People are often put off by estate planning. Talking about your own death can be daunting, and to some, it seems morbid. As such, it is estimated that well over 50% of the population has no will in place.
Some choose to get around this hesitation by creating a will on their own. The common perception is that this will be quick, painless and much cheaper. But is this really the case? Are there any risks when you take on estate planning by yourself?
Have your intentions been made clear?
The law regarding wills varies from state to state. New York has some very specific laws that are completely different from other geographical locations. If you’re designing your will by yourself, then you have most likely downloaded a template online. Such templates tend to be generic, and you’d have to be very lucky to find one that fully complies with New York law.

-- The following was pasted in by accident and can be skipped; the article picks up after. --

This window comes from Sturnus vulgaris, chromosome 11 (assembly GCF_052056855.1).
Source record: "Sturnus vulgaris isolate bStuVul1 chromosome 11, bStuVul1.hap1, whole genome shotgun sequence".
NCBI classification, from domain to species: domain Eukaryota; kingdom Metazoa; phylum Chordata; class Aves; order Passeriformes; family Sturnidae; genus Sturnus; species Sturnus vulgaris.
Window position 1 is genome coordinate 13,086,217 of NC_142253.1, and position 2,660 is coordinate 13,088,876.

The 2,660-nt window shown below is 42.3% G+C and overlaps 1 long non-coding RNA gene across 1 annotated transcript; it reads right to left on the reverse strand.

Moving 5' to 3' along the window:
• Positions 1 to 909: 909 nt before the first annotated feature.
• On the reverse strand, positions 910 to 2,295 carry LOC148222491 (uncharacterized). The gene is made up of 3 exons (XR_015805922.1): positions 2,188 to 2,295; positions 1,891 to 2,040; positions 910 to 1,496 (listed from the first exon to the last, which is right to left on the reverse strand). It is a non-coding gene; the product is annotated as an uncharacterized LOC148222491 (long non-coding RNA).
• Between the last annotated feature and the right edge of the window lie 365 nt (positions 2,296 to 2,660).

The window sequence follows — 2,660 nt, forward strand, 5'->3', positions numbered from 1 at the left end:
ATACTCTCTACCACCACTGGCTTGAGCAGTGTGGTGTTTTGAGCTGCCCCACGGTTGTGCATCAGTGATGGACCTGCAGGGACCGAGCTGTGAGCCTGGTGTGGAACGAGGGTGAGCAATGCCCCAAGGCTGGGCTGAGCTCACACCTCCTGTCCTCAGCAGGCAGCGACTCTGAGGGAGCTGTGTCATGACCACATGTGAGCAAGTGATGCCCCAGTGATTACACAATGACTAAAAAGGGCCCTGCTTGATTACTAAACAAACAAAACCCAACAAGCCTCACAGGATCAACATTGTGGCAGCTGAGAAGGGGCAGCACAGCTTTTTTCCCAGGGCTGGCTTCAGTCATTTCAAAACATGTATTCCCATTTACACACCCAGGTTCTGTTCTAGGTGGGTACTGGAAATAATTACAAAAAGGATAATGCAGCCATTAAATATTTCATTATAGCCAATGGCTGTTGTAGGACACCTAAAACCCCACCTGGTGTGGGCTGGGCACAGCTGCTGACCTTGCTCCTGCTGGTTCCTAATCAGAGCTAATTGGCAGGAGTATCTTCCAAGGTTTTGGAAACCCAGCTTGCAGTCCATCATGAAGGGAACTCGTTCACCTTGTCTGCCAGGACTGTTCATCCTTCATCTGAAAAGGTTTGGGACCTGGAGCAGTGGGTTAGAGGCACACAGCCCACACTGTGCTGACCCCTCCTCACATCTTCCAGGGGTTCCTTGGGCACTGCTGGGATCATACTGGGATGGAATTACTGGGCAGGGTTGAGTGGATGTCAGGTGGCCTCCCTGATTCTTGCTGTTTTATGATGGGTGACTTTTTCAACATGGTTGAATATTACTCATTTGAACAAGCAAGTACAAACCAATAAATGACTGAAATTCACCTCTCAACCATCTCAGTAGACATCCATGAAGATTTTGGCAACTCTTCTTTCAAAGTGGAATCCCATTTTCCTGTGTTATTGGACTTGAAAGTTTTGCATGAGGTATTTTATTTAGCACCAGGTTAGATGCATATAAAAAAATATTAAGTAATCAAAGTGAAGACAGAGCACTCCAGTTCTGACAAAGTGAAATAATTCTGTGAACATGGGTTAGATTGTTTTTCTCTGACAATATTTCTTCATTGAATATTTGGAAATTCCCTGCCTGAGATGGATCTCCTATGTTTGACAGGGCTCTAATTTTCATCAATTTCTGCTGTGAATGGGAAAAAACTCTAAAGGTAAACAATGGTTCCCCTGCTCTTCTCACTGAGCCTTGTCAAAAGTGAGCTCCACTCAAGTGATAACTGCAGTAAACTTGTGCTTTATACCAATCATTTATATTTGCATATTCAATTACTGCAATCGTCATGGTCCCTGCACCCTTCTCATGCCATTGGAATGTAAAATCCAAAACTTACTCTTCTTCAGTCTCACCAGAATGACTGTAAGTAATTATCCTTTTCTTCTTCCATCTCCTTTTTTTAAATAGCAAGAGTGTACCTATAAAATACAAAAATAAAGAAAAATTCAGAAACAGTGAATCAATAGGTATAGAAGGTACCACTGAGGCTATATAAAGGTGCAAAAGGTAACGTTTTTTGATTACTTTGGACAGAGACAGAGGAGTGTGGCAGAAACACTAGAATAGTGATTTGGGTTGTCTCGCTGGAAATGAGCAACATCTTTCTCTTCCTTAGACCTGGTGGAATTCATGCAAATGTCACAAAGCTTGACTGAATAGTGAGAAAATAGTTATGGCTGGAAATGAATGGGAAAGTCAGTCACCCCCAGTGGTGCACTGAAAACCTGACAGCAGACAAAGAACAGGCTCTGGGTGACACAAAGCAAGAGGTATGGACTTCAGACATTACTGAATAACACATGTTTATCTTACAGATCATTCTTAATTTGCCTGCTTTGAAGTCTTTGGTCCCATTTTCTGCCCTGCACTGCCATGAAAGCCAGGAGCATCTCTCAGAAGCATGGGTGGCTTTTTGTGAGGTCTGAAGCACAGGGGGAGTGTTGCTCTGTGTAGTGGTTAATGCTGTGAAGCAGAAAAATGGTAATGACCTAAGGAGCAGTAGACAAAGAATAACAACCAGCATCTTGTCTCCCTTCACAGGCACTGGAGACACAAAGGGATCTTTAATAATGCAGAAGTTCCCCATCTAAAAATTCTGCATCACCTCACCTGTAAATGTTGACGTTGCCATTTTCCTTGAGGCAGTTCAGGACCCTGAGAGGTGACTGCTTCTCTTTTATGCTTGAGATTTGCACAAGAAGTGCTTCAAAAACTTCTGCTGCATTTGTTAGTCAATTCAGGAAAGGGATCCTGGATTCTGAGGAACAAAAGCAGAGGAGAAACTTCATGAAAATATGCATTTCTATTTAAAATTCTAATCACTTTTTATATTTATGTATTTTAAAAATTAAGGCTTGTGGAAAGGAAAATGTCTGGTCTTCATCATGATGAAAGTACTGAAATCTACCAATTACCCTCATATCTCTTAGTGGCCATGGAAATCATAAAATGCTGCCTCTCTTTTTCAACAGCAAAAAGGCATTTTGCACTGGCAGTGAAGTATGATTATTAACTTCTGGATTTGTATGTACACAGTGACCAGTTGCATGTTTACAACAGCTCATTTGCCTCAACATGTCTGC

Your will could be deemed invalid after your death. Without accurate and legally sound provisions, matters concerning your estate will be left in the hands of the court. Your property, savings, assets and childcare issues may not be handled as you had intended.
Is it worth the risk?
In the long run, a do-it-yourself will may turn out to be much more costly. If you catch mistakes before your incapacitation, then you may simply have to start over, essentially doubling your time and costs.///
To ensure that your final wishes are honored, it may benefit you to seek legal guidance for your estate planning. As you make your plans for the future, be sure to keep your legal rights and options in mind.